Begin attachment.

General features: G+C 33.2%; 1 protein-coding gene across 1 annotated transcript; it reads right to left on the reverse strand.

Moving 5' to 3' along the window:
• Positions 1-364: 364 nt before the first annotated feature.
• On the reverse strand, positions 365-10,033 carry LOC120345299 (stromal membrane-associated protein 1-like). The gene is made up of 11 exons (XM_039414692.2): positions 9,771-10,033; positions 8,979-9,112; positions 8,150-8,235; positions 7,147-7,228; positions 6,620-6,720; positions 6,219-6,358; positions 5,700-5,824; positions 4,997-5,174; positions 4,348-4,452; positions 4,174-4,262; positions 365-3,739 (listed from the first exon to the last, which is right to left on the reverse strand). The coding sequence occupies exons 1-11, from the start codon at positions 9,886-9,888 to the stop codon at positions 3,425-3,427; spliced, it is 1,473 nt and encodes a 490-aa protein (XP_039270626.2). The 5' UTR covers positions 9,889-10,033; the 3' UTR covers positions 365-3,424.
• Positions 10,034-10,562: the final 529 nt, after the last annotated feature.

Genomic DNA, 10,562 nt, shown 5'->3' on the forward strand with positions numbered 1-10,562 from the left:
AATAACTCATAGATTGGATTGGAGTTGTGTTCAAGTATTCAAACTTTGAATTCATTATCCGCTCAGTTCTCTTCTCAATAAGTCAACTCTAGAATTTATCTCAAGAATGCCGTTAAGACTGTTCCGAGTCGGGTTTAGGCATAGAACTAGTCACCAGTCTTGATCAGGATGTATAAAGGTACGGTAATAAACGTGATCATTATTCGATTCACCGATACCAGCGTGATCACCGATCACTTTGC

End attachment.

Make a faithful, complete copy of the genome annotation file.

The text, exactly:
General features: G+C 33.2%; 1 protein-coding gene across 1 annotated transcript; it reads right to left on the reverse strand.

Moving 5' to 3' along the window:
• Positions 1-364: 364 nt before the first annotated feature.
• On the reverse strand, positions 365-10,033 carry LOC120345299 (stromal membrane-associated protein 1-like). The gene is made up of 11 exons (XM_039414692.2): positions 9,771-10,033; positions 8,979-9,112; positions 8,150-8,235; positions 7,147-7,228; positions 6,620-6,720; positions 6,219-6,358; positions 5,700-5,824; positions 4,997-5,174; positions 4,348-4,452; positions 4,174-4,262; positions 365-3,739 (listed from the first exon to the last, which is right to left on the reverse strand). The coding sequence occupies exons 1-11, from the start codon at positions 9,886-9,888 to the stop codon at positions 3,425-3,427; spliced, it is 1,473 nt and encodes a 490-aa protein (XP_039270626.2). The 5' UTR covers positions 9,889-10,033; the 3' UTR covers positions 365-3,424.
• Positions 10,034-10,562: the final 529 nt, after the last annotated feature.

Genomic DNA, 10,562 nt, shown 5'->3' on the forward strand with positions numbered 1-10,562 from the left:
AATAACTCATAGATTGGATTGGAGTTGTGTTCAAGTATTCAAACTTTGAATTCATTATCCGCTCAGTTCTCTTCTCAATAAGTCAACTCTAGAATTTATCTCAAGAATGCCGTTAAGACTGTTCCGAGTCGGGTTTAGGCATAGAACTAGTCACCAGTCTTGATCAGGATGTATAAAGGTACGGTAATAAACGTGATCATTATTCGATTCACCGATACCAGCGTGATCACCGATCACTTTGC